Ed vs. Spencer
What parents need to know
Parents Need to Know
Parents need to know that the stars of this Jackass-esque show are two adult Englishmen who challenge each other to physically and mentally grueling (but mostly just inane) tasks like making themselves sick, seeing who can gain the most weight, and attracting the most women. Content often includes partial nudity (a penis is visible in one scene of a man using the toilet), strong language, and alcohol and tobacco use. There aren't too many redeeming qualities to be found, so parents would be wise to skip it, even for teens (who might get some bad ideas from the on-screen duo).
What's the story?
In ED VS. SPENCER, self-proclaimed best friends (though their actions often imply otherwise) Ed Leigh and Spencer Claridge face off in challenges worthy of a Jackass salute. Some of their contests have included seeing who can make the most money in three days, who can survive the longest in the woods, and and who can become the most famous. Each episode follows the duo's battles in a new task, with each competitor employing his own arsenal of talents (and irritants) to throw the other off his game. Though their strategies are different -- Spencer relies on mental toughness and perseverance to outlast Ed's aggravating, annoying behavior -- the guys are similarly merciless in battle. For example, in one episode they were handcuffed together with no relief from each other's company until one gave up and unlocked the cuffs, thereby losing the game. They proceeded to engage in outright war, using noisemakers, flatulence, bathroom trips, a steam in the sauna, and even an electric shock machine to drive each other to concession.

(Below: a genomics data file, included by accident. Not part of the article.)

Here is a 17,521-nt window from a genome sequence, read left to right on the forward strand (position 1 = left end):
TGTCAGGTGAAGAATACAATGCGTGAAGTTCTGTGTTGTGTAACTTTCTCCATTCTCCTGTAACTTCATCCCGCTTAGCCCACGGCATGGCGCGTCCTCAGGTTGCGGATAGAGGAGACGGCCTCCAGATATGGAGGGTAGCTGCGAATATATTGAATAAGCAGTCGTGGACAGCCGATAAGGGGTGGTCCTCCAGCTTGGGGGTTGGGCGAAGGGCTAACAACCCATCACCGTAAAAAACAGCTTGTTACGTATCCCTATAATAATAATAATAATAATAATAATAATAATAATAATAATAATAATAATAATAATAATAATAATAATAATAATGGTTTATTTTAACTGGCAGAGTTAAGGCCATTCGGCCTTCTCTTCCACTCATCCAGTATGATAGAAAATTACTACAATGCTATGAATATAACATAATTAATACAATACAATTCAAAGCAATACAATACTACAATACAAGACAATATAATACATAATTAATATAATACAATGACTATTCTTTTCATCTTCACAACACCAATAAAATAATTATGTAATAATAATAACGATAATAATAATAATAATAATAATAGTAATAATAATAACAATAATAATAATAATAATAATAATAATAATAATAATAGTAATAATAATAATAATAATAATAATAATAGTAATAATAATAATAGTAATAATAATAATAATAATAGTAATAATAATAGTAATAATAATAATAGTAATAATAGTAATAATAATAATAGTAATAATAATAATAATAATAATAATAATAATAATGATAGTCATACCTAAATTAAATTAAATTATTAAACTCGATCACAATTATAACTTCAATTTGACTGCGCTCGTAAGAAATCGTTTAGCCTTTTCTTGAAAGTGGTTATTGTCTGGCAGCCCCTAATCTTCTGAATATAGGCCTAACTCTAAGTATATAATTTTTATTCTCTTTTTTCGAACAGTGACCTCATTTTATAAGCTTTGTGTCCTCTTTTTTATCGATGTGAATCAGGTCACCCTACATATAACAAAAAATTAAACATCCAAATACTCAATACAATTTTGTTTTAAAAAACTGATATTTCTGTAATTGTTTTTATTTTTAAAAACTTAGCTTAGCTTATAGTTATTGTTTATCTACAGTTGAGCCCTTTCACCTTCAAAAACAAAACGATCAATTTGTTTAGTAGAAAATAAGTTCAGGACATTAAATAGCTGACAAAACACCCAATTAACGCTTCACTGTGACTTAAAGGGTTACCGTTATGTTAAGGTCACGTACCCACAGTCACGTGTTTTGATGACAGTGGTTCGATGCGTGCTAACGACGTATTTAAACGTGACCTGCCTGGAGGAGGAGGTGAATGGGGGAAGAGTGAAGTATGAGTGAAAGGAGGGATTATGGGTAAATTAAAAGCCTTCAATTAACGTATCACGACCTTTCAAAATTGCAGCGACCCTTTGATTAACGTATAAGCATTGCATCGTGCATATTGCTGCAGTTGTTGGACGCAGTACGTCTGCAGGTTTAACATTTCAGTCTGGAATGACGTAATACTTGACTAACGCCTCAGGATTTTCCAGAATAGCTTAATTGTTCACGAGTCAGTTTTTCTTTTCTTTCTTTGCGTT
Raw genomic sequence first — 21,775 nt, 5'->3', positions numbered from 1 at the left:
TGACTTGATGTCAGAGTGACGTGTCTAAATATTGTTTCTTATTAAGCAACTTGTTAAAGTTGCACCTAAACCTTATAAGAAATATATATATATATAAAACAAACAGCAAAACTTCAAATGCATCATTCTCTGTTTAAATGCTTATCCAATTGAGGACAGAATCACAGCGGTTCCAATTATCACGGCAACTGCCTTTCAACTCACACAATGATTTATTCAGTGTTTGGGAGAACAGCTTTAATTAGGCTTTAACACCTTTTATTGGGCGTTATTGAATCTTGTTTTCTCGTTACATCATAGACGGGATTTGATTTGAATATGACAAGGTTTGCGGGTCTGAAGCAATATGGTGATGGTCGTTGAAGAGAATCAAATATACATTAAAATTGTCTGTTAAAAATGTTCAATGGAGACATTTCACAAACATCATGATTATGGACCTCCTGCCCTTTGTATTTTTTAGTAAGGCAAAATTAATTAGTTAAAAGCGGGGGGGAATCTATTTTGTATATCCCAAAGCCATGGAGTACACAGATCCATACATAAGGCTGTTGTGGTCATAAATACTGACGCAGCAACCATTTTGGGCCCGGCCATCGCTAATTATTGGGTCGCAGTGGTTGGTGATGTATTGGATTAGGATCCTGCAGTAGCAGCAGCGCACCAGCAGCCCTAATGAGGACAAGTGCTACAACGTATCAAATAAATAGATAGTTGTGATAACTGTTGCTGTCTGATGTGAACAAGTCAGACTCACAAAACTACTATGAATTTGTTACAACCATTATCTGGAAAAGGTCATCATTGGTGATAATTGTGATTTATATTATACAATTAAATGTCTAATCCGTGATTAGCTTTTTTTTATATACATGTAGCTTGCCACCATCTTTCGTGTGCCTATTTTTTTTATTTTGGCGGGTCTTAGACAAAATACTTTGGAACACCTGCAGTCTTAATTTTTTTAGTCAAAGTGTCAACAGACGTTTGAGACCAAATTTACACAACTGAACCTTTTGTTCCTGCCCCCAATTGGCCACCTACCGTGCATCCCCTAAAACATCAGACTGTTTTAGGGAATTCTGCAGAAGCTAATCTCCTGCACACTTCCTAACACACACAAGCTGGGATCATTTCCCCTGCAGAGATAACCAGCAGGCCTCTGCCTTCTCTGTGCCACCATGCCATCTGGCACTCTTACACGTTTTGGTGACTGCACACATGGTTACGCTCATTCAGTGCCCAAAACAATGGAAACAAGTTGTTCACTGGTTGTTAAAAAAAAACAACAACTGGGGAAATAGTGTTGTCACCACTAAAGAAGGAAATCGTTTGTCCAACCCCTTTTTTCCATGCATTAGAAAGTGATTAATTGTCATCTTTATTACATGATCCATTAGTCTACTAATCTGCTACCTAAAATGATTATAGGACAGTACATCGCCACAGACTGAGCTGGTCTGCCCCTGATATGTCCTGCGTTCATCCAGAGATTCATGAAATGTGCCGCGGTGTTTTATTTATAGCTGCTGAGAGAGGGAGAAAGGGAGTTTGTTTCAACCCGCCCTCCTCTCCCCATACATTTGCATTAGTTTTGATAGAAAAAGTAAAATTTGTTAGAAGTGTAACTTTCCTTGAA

Is it any good?
While it's likely that Ed and Spencer's ridiculous behavior will garner some laughs from adults (who hopefully can put the pair's childishness in perspective), this definitely isn't a family show. Strong language, relatively rough fighting, partial nudity, and overall juvenile behavior make it little more than a wasted 30 minutes that might give impressionable teens some iffy ideas -- hence the "don't try this at home" disclaimer that pre-empts each episode.
Families can talk about...
Families can talk about competition and victory. What can you gain by setting a goal and working hard to achieve it? How does it feel to win? To lose? Why do some people say that it's not the winning that matters, but how you play the game? Do your kids agree with that? Why? Families can also discuss the limits of friendship. If a friend asked your kids to do something that might be harmful to themselves, what would they do? How might their response affect their relationship with that person? Are Ed and Spencer really each other's friends if they put each other through such stupid tasks?